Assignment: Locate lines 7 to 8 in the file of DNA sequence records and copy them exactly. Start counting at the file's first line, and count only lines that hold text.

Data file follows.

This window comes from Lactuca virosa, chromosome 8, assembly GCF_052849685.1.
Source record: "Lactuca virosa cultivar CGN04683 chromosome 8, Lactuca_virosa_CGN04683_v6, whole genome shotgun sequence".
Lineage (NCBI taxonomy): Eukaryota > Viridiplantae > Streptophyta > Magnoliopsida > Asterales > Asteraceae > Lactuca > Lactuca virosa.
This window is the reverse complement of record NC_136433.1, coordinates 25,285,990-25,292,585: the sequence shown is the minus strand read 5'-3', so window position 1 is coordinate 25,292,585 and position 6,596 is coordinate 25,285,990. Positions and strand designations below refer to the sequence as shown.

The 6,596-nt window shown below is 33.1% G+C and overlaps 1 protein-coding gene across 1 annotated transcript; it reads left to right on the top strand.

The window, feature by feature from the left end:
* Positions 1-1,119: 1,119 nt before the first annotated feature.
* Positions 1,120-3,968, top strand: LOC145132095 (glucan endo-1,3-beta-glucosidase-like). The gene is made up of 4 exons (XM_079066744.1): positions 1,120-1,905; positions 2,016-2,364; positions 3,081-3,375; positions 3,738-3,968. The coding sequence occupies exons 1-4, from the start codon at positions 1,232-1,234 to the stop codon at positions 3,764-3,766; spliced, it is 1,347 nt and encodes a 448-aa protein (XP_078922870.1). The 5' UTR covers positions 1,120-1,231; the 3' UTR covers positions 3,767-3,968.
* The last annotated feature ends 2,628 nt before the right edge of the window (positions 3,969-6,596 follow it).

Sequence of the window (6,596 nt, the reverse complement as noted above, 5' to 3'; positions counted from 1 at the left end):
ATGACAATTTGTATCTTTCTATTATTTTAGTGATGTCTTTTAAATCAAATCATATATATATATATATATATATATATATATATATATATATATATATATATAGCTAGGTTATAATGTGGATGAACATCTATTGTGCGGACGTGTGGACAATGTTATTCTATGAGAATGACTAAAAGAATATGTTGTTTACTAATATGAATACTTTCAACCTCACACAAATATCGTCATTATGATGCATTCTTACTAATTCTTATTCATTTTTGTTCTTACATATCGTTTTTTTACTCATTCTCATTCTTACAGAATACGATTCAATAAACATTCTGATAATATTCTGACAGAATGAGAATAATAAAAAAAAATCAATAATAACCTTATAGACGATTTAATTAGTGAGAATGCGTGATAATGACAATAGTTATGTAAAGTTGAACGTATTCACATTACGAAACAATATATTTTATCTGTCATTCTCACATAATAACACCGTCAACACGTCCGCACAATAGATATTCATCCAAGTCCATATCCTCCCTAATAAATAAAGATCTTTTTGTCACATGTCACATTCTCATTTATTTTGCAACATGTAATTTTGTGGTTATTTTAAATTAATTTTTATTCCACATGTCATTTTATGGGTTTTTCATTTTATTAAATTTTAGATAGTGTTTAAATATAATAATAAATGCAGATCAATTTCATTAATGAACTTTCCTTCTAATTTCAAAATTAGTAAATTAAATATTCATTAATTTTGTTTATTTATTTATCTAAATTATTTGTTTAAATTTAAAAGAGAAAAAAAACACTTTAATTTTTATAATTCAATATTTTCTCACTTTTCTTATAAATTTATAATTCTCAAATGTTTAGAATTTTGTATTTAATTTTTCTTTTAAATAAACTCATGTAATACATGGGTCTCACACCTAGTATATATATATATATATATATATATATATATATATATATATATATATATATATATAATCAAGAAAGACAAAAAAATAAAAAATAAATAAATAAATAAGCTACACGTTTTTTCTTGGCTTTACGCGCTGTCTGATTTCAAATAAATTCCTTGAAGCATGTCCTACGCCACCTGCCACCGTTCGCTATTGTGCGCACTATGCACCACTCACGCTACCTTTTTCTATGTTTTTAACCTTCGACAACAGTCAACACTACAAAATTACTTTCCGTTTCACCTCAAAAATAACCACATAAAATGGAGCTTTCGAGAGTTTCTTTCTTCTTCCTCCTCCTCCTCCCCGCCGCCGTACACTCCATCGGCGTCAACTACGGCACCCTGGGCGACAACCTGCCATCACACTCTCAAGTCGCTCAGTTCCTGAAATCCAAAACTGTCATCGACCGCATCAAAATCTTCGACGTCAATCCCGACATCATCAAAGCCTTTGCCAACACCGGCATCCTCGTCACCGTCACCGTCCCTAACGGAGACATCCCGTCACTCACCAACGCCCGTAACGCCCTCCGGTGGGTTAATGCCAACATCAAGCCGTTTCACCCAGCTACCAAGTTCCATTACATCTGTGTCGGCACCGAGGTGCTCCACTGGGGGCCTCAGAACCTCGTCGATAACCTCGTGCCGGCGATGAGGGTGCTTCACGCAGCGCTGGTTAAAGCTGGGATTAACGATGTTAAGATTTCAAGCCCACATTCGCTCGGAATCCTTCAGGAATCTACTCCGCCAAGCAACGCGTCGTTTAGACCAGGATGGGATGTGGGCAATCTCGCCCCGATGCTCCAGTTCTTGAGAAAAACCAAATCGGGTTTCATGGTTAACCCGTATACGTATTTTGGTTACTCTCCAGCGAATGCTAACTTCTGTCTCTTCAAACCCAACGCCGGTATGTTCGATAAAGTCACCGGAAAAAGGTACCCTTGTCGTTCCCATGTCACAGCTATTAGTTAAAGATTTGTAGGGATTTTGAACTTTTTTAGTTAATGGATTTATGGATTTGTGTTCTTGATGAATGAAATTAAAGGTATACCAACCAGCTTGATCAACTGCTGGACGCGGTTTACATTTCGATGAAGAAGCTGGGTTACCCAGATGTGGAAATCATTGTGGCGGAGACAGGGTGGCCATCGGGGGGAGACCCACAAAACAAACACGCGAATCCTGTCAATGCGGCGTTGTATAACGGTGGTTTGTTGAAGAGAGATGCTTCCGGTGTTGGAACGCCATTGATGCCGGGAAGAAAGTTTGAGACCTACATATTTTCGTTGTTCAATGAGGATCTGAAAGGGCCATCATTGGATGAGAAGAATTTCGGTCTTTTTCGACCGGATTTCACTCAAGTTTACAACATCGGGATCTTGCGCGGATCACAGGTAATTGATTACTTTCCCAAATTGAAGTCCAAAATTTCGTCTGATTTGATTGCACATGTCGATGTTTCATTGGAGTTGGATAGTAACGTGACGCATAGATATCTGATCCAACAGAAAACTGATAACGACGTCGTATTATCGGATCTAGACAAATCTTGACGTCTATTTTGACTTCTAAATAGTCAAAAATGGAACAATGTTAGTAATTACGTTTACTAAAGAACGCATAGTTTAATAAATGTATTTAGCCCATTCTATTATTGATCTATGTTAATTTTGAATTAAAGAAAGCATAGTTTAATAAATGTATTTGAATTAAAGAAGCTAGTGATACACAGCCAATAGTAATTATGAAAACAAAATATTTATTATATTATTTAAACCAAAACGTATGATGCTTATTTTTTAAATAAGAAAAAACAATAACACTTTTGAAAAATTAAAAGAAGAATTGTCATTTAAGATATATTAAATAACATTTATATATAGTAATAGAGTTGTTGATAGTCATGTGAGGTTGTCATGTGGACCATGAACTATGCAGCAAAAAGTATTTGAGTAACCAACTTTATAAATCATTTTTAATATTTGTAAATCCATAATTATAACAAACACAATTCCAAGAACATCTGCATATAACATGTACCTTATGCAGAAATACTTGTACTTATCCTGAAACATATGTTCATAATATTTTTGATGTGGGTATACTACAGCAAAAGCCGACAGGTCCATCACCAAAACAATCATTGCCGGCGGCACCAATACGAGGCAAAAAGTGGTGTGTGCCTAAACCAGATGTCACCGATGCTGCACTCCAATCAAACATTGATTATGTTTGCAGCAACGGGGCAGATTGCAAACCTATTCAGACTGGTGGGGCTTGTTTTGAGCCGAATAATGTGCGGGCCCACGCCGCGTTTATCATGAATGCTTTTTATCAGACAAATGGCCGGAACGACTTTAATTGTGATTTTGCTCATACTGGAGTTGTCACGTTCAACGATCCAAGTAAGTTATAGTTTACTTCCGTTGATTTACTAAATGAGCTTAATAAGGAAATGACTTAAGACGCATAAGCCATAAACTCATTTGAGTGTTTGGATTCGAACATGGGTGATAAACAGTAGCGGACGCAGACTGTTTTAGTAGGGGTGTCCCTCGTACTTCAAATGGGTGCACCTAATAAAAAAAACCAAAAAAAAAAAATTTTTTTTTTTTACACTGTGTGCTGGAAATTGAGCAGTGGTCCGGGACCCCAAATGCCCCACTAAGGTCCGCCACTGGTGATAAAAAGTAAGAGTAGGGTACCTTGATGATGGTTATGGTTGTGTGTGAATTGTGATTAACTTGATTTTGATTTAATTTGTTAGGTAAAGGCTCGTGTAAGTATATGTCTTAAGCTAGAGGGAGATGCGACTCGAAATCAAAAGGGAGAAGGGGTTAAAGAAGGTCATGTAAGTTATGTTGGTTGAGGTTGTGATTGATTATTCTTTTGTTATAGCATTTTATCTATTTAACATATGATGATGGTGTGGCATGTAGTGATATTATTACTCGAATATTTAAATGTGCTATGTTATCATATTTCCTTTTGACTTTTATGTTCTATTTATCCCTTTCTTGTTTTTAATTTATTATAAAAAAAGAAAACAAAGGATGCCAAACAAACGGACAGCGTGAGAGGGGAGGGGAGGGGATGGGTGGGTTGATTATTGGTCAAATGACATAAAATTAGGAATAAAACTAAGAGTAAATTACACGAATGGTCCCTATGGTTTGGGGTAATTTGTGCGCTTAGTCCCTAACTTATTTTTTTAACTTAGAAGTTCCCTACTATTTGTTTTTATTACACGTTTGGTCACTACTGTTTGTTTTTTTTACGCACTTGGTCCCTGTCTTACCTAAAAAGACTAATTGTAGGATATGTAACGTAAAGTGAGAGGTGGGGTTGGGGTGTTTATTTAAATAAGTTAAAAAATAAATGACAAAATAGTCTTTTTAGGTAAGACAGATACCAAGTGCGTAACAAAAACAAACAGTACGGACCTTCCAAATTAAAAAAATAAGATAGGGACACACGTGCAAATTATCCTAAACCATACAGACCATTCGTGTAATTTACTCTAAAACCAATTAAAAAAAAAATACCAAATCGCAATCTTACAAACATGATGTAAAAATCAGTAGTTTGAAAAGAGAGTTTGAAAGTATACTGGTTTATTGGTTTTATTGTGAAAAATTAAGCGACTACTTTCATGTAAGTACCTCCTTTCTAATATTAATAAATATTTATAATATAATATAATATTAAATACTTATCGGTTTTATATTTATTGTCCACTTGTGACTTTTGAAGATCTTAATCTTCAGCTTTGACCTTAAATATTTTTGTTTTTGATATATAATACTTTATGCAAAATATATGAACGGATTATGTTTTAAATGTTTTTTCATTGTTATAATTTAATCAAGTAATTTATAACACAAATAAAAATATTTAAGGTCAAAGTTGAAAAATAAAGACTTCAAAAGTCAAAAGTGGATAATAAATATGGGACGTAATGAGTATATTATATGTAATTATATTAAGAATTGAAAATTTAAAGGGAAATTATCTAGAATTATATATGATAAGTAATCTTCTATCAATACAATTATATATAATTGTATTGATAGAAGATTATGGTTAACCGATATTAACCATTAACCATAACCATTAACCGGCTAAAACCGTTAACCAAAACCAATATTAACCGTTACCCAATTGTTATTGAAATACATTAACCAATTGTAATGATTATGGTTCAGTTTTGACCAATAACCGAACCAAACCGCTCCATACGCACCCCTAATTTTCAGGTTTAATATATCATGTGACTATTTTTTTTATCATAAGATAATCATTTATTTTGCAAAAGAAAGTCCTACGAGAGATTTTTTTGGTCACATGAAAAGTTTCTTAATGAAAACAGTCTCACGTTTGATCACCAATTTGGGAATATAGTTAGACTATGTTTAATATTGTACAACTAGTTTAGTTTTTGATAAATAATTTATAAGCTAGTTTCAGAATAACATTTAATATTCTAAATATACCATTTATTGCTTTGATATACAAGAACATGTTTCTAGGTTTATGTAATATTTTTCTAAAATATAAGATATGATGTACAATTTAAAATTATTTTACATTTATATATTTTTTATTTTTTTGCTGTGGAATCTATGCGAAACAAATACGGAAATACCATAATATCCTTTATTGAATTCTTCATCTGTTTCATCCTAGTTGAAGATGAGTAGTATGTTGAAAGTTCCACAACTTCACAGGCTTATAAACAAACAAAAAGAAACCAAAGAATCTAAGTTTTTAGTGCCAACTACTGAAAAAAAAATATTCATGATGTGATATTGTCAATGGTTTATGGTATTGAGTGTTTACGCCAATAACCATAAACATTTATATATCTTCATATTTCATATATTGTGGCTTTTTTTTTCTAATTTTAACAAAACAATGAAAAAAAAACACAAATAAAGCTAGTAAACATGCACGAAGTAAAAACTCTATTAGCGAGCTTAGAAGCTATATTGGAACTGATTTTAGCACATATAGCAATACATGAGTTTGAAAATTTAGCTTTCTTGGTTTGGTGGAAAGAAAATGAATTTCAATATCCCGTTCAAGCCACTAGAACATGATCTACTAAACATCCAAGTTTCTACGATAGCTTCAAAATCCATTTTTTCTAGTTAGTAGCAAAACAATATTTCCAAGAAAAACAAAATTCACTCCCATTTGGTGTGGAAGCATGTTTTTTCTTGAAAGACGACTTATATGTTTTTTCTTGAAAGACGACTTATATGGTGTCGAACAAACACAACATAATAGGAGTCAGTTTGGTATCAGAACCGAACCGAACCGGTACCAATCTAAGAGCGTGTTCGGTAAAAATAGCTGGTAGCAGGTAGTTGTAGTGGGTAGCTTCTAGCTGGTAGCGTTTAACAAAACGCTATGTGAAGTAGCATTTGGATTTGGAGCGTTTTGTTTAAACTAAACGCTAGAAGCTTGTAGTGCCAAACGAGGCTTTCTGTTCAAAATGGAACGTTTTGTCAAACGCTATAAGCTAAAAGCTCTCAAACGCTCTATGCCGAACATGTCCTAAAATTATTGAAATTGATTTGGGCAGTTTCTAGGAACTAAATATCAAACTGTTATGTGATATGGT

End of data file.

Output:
* Positions 1-1,119: 1,119 nt before the first annotated feature.
* Positions 1,120-3,968, top strand: LOC145132095 (glucan endo-1,3-beta-glucosidase-like). The gene is made up of 4 exons (XM_079066744.1): positions 1,120-1,905; positions 2,016-2,364; positions 3,081-3,375; positions 3,738-3,968. The coding sequence occupies exons 1-4, from the start codon at positions 1,232-1,234 to the stop codon at positions 3,764-3,766; spliced, it is 1,347 nt and encodes a 448-aa protein (XP_078922870.1). The 5' UTR covers positions 1,120-1,231; the 3' UTR covers positions 3,767-3,968.